I AM THE incurable optimist. Every day, I open the mail and think, "This is the day I get the perfect letter!" A million dollars in the mail, a dear friend back in touch after all these years, a piece of paper that will change my life. Of such things are dreams made.
Reality is different. Most days, I get a couple of bills, a lot of ads and fund-raising letters. How boring. But this week, one fund-raising letter caught my attention -- from Arundel Volunteer Fire Department Station 7. That is a cause I am very happy to support.
Sixteen years ago, I was expecting my second child. We had carefully chosen the finest obstetrician and the best hospital, and mapped out the quickest route to get there. The bags were packed. We were ready.
But the baby had ideas of his own (a trait he has kept right through his teen-age years). One week passed after the due date, then two. Finally, almost three weeks late, that baby made up his mind. It was time. Right away.
I called the doctor and described the symptoms, and was told, "Don't come to the hospital. Call the ambulance." Five minutes later, two firemen were in my room, helping me through the birth. No fancy medical degrees. No high-tech hospital equipment. Just two guys who had their own jobs and their own lives but wanted to give something extra to their community, to be there when help was needed.
For 16 years, I've kept in touch with Hugh Blocker, a local CPA whose skills as a volunteer were so valuable that night. He takes special pride in the pictures I send him of Stephen, the first baby he helped deliver.
And I have a special place in my heart for the volunteers in local fire departments who give up their free time and often their safety to help protect their neighbors. So, when I receive a donation plea from the Arundel Volunteer Fire Department, I say yes.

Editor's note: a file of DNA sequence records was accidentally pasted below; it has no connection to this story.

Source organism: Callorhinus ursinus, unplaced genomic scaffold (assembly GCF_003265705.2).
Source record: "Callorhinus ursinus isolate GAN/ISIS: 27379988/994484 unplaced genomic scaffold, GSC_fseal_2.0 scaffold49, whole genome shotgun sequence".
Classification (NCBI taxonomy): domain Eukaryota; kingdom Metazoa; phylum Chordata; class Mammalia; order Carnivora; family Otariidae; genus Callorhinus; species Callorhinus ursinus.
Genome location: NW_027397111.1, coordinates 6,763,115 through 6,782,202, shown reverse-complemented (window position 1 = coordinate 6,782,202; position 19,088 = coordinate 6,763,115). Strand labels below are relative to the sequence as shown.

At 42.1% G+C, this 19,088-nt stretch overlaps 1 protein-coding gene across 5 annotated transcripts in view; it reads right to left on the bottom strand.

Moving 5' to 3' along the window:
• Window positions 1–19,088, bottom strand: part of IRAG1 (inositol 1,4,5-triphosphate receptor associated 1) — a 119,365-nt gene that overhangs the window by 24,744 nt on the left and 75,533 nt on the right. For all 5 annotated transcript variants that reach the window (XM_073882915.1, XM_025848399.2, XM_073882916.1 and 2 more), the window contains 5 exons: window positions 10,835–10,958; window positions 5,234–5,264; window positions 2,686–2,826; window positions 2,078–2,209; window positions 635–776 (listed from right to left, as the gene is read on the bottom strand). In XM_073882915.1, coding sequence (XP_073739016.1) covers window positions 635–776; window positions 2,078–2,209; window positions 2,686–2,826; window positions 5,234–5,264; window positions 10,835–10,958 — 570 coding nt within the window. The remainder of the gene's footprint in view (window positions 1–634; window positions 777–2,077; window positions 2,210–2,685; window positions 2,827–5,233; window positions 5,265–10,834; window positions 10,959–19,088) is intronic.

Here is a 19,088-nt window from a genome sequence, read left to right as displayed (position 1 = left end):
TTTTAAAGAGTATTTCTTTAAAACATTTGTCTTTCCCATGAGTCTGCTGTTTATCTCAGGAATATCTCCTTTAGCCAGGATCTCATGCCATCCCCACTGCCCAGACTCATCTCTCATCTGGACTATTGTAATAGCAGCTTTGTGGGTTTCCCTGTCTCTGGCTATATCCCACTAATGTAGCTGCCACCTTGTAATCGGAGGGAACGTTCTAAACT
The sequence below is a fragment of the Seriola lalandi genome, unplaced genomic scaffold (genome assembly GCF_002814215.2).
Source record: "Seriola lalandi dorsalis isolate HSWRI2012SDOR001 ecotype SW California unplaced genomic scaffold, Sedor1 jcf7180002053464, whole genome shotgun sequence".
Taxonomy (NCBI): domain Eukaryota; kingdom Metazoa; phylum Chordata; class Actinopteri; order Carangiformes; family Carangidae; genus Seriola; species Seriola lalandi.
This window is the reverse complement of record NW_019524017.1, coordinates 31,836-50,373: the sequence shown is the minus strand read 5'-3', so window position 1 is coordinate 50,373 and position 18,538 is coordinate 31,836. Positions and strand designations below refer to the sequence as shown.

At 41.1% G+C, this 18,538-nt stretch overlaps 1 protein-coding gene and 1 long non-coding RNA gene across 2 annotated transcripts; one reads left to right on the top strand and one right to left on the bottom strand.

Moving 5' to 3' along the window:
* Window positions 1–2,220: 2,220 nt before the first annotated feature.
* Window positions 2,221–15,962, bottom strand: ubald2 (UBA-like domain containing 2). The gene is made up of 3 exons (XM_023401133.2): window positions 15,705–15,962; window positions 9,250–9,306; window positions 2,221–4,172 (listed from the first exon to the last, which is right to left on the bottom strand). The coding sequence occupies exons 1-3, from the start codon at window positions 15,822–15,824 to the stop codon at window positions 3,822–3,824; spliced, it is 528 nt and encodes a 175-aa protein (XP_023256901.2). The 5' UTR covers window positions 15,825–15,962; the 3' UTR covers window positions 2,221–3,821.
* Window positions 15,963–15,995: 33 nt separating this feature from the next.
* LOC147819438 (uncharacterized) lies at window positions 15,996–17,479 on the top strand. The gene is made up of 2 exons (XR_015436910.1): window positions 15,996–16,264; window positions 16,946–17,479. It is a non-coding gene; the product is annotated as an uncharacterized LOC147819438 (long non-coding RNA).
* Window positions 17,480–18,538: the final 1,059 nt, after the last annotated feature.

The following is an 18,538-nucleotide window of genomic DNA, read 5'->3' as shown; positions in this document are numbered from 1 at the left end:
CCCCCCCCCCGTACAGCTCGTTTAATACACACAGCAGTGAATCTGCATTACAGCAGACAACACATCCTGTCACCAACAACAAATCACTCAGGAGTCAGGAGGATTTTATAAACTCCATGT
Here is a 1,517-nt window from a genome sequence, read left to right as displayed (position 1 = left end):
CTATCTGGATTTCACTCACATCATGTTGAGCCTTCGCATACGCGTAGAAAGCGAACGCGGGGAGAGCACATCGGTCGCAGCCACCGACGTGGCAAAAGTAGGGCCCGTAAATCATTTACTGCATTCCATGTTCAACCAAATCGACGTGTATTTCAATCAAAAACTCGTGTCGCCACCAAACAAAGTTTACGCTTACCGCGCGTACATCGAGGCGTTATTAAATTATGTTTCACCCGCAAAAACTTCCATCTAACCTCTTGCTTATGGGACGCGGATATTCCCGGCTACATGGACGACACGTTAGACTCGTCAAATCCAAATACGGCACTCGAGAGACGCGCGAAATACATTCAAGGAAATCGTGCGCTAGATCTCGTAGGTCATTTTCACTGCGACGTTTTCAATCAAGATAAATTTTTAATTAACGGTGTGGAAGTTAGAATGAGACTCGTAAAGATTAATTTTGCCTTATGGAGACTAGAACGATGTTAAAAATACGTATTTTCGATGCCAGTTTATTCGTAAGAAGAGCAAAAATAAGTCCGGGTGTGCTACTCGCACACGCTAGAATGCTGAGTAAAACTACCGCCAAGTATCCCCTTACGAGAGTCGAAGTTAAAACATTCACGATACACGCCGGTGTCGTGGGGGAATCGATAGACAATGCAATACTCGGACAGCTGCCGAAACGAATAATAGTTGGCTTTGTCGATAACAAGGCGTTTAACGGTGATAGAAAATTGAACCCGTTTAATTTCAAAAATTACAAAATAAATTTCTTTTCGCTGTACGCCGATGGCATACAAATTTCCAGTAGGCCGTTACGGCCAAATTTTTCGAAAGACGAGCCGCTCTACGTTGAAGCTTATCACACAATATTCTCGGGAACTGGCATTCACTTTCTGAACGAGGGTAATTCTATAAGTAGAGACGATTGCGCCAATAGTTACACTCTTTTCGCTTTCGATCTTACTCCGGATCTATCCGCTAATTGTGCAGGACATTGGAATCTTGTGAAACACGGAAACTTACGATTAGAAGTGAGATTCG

Station 7, on Davidsonville Road, answered more than 1,000 fire calls last year and more than 2,000 rescue and medical calls. Although the station has a few paid firefighters, most of them are volunteers. Many, like Scot Marchande, have long ties to Station 7. Scot's grandfather and father were volunteers there, helping out since Station 7 opened in 1956.
Scot has been a volunteer for more than 12 years. Why does he do it? In Scot's words: "Heart and family."
Sometimes the work is heartbreaking, such as the fire that killed two children in Gambrills last month. The firefighters don't like to talk about the tragedies. One of them said only, "We went in and did what we had to do."
Our county is blessed to have the support of our dedicated volunteer firefighters. Even so, some might ask, why should we give money to the fire department when we already pay county taxes? Arundel Volunteer Fire Department is a private, nonprofit operation, not a county government agency. The county provides two firefighters per day at Station 7, along with part of its operating budget and one of its fire engines.
The six other fire and rescue vehicles and much of the money for operating expenses come from money raised by the department. And the work donated by local volunteers saves us thousands of dollars annually.